Opening a Restaurant: Martha Hoover and Her Team at Public Greens on Last-Minute Logistics

Over the past few months, we’ve been following the opening of Public Greens, Indianapolis restaurateur Martha Hoover’s second location of her hit healthy café. We followed Hoover as she and her team navigated every part of the opening process of a restaurant, from picking a location to marketing. In the final installment of this series, we speak to Jeanna Chandler, director of operations, about the last-minute logistical challenges that arise in the final weeks leading up to the opening.  

The most important part of these two weeks leading up to the opening is being organized. We have a really solid checklist program, and everyone has delegated responsibilities instead of one person trying to take on everything. Having checklists and timelines allow us to remain calmer when life happens and vendors or designers or deliveries don’t arrive when you planned. I have very specific lists of items that each individual takes care of — and what I do is I only send people lists of everything that needs to be done today and tomorrow so they can knock that out. This makes it very manageable for people and not overwhelming — to feed them a little bit at a time so we are not trying to take on the entire world.

Timing is always the biggest challenge in making sure you are ready. There are always delays — furniture delays, construction delays. I am sitting here inside the restaurants and the patio was supposed to be stained yesterday so the patio furniture could be delivered tomorrow, but it’s raining, so that was thrown for a loop. There was also a mistake in one of the architectural designs so we have to redesign the seating or readjust the sizing of the seating. There are so many things like that where you have no control, but you stay calm and figure out the best way to move past it.

Today I am meeting with our linen company to talk about rugs that we would need, and then I have a meeting with our liquor vendors — we have our accounts already set up with them, so we are just getting pre-orders ready to go because we already know what the menu will look like. We will also unpack our smallwares on Friday and over the weekend in preparation for the staff to get here. That doesn’t mean we put everything away. We just want to get everything in their stations so that when the training happens, those things can be put in place and people are lining shelves and learning organization and how to make the station work for them. We want to have the product in-house for training next week, so staff can touch and feel as much as possible.

We are also in the final stages of making sure that all our licenses are in place, and we have all our health department approvals and certifications, first-aid items, and preventative maintenance agreements. The next thing will be the first drop of ingredients — we will start bringing food into the restaurant next week. I’ve already done our health inspection. We have a great relationship with the health department — they gave us permission to bring food in, based simply on our history and level of organization and how we do things.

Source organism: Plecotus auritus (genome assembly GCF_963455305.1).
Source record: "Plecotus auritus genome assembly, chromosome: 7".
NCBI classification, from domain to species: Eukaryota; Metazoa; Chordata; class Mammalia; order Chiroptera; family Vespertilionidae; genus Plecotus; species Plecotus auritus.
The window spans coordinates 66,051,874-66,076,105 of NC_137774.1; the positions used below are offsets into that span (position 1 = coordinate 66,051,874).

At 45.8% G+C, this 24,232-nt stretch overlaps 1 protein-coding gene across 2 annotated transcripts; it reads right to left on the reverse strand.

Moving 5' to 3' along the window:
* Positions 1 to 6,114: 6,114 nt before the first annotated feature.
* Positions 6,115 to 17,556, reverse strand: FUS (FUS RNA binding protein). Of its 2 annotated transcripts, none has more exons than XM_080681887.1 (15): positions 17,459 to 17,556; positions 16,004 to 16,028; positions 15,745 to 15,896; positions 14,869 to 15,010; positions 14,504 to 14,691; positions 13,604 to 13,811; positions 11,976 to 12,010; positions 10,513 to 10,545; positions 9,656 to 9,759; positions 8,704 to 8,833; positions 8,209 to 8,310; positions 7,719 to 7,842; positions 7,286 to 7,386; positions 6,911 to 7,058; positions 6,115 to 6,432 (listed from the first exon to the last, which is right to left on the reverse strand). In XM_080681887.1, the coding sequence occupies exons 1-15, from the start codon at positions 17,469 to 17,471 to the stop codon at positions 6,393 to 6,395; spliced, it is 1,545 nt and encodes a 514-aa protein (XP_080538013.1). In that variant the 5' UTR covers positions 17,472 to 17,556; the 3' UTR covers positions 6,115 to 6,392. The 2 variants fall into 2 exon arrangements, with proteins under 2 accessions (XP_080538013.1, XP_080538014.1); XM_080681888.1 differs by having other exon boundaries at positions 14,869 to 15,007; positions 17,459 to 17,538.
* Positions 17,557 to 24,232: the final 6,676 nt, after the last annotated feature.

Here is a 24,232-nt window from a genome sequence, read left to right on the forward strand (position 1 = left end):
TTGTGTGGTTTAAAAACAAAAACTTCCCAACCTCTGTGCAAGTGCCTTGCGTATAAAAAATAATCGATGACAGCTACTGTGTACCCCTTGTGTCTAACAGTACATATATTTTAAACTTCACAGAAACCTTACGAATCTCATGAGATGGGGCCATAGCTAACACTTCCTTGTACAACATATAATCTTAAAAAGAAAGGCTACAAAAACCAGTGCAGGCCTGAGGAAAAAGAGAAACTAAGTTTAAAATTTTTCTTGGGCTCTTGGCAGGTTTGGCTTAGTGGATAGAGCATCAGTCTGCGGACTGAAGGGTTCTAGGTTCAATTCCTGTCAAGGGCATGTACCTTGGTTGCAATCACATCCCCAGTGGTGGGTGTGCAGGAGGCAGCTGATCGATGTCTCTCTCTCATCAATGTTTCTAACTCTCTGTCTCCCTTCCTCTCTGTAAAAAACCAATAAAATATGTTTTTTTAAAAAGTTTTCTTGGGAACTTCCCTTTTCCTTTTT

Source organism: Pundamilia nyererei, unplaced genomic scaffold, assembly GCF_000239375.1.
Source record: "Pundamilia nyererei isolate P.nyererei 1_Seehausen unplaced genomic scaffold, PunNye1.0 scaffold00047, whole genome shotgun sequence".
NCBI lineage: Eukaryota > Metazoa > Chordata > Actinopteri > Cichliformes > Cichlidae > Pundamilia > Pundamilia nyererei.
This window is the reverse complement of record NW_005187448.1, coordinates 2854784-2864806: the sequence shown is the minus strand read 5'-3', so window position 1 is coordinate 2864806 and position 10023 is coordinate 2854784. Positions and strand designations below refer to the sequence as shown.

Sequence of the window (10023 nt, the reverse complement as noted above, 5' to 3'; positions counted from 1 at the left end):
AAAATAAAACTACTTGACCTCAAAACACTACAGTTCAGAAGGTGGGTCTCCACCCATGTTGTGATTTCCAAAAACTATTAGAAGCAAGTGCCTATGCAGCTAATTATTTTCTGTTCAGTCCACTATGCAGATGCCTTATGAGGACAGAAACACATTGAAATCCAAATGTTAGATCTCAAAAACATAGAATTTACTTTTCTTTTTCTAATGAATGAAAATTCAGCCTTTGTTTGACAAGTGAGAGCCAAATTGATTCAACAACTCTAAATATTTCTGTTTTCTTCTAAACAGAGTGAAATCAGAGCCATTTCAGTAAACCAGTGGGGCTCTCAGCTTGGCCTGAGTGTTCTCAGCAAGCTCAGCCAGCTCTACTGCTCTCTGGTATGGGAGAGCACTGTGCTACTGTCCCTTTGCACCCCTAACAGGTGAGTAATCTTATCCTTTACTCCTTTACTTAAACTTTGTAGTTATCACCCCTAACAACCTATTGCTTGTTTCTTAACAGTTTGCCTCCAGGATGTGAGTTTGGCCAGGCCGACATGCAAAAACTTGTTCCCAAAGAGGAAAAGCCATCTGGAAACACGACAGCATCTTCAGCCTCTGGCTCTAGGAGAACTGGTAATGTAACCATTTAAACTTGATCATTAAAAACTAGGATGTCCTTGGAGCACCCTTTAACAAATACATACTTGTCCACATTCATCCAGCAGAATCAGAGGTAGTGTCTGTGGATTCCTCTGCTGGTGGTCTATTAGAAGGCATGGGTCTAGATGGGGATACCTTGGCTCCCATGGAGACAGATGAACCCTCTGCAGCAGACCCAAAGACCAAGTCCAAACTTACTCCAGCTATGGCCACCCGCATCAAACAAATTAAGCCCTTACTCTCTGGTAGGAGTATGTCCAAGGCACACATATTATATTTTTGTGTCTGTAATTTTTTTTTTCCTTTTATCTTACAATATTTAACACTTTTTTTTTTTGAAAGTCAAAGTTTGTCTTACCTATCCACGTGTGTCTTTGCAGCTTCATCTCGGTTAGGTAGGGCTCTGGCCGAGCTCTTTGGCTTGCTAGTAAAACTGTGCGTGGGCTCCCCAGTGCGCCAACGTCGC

At this point, I am spending every day in the location — literally walking through the space, pointing out things that need to be done. Like there are spots in the walls I want changed out to fiberglass reinforced plastic, a washable material. I saw that there is a space on the floor where the baseboard is not straight — that is a big deal to me. There is a tiny area where critters could come in and out if they come up through a drain. That needs to be leveled. I saw a cracked tile where an outlet was installed, and I want that replaced because when we pay top dollar for build-outs we want it done right.  There are doors that don’t shut completely, a doorway with a tiny crack. I will sit in every spot in the dining room to make sure the lighting is perfect and that the speaker system is set up in such a way that no one is getting blasted with sound.

My biggest advice: don’t get yourself over-obligated right when you are about to open. People often try to take on too much. I warn people that they are going to lose me for a few weeks in the final stages of opening because it is really important to focus solely on this, every single day.

Also, openings are busy and hectic. The best way to prevent yourself from getting overly stressed is to have a core group of people around you that you can trust to delegate tasks to and know that things will get done. This is not a one-person thing. We all have our areas and then we come together to get on the same page at the end of every day. Now is not the time to add new opinions to that mix. At this point, it is time to stay focused and move forward.

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